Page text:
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The Reading Jackalope

Romancing the Duke

Romancing the Duke  - Tessa Dare This was September’s pick for Vaginal Fantasy, and as I finished it before the hangout it totally counts as having been read in time. Yup. Totally. It’s a light, fluffy read that had me crying with laughter in some spots and grimacing in frustration in others, so kind of a mixed bag. The first half of the book was completely and utterly delightful and ridiculous and then somewhere in the second half, it just kind of all fell apart. Part of the reason for the falling apart though, is my distaste for certain aspects of modern romance tropes and plot formulas. It’s also completely ahistorical and regency-era in name only, which again didn’t bother me until there was just one too many historic details I was supposed to ignore in order to keep reading.

Isolde Ophelia Goodnight is an impoverished woman who inherits a castle. Ransom, Duke of Rothbury, is the inhabitant of said castle and he doesn’t’ remember ever selling it. Ransom agrees to hire Izzy as his secretary while they figure out exactly what is going on and then romance. The plot is one of the big things that fell apart for me. The romance, the main part of the plot was great. However, there is a major villain who never appears ‘on screen’, even though his/their machinations are what set the whole thing in motion. Even worse though is that after the characters declare their I-love-yous this villain is swept aside, again off screen, with a deux-ex-machina. I get that romance novels are mainly about getting the two characters together, but for me the other plot elements are just as important. Don’t introduce a plot line you don’t plan to actually wrap up is what I’m saying. Unfortunately, that particular problem is pretty rampant in modern romance novels, and it’s one of the reasons I’m not a huge fan of the genre.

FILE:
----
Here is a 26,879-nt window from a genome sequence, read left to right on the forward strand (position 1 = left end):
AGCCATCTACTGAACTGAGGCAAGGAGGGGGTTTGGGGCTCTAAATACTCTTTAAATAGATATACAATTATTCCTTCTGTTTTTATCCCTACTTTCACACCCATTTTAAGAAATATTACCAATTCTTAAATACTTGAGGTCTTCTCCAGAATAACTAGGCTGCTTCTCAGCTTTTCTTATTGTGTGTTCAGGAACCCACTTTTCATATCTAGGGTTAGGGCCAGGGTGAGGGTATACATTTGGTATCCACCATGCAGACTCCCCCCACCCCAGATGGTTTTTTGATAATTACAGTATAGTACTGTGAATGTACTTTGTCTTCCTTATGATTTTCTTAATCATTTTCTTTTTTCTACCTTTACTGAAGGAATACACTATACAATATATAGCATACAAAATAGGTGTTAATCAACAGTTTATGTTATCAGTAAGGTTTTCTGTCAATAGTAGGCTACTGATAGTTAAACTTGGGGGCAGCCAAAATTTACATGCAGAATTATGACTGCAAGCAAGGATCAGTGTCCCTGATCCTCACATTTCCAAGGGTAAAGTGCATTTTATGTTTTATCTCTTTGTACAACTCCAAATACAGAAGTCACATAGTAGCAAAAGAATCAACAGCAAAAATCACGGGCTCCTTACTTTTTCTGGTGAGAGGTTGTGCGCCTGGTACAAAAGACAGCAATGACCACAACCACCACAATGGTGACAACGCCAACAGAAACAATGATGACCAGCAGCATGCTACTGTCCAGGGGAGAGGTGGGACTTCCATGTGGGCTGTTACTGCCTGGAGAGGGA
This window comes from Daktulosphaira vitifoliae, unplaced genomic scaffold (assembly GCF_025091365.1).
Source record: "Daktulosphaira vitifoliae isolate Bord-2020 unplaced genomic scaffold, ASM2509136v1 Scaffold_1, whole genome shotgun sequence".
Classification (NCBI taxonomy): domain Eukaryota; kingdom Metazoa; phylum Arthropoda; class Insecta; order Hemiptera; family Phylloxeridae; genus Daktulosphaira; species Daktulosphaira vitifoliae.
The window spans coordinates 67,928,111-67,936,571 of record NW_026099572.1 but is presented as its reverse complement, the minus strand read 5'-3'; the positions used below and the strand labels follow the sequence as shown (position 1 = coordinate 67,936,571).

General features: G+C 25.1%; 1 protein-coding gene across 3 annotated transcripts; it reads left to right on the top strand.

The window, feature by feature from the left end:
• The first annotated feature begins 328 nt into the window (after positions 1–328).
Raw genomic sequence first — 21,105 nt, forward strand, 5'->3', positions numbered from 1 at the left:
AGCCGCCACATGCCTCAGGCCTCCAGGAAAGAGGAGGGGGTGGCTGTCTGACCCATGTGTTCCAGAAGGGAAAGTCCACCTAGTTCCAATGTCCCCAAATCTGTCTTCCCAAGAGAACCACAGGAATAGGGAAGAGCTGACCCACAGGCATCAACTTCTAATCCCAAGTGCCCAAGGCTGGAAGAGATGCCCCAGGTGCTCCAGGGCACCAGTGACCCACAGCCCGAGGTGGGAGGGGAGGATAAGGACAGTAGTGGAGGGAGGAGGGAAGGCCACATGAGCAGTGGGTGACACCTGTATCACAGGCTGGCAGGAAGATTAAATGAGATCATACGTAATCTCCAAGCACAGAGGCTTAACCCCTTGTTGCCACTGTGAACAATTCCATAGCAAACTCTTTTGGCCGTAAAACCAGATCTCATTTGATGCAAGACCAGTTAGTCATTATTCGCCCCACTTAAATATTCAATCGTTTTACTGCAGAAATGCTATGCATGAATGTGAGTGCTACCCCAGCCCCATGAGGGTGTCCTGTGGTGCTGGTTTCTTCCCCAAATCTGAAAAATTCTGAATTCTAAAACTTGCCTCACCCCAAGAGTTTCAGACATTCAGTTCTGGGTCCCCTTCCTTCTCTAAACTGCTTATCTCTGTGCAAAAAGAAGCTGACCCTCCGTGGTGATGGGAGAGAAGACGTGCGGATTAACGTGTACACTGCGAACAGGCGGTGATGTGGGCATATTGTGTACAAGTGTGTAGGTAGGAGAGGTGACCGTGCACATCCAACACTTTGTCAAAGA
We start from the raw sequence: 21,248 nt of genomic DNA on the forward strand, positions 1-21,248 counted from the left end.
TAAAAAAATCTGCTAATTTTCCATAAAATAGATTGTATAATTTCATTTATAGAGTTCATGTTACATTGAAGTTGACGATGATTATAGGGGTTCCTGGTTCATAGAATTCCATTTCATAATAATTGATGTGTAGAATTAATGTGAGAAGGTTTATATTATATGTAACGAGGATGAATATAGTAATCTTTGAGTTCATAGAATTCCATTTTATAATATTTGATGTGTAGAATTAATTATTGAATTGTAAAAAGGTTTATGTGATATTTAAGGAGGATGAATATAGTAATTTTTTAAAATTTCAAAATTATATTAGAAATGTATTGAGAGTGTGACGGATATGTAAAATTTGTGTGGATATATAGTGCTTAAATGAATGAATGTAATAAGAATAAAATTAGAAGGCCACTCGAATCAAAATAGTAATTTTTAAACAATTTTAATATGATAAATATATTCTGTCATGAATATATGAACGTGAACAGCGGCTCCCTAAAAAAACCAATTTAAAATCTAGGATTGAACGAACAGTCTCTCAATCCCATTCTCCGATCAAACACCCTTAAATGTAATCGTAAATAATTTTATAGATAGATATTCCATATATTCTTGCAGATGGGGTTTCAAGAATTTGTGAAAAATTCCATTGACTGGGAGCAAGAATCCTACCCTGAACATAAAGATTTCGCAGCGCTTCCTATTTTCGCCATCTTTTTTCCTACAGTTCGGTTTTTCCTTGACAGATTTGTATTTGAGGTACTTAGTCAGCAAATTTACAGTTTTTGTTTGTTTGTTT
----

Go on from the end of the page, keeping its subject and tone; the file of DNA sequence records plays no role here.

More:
And then there’s the ‘historical’ setting. This book was terrible, TERRIBLE, with any sense of history or place. I can’t even pretend to call it a historical romance because it so completely ignored historical dress, society, social mores, and just everything. And that was fine, for the most part I’m ok with ignoring some of those things for the sake of plot. I adore urban fantasy for crying out loud, I am familiar with the suspension of disbelief. There were just one too many moments that required my suspension of disbelief for me to fully enjoy the novel. I can’t even pinpoint the exact moment where I finally reached the moment that I couldn’t take it any more, but I know it was around the later half of the novel.

Those complaints aside, this book had me crying with laughter in more then a few places. The romance between Izzie and Ransom is adorable and believable. The female friendship that develops between Izzie and Abigail, the vicar’s daughter, instead of rivalry is refreshing. I adore the skewring of Byronic heroes that Ransom represents. As a spoof on gothic novels, I think the book could have been a bit more developed along those lines and yet I think it was well done. Izzie’s sensible and down-to-earth nature speaks to me. All of these things considerably raised the book's rating in my opinion.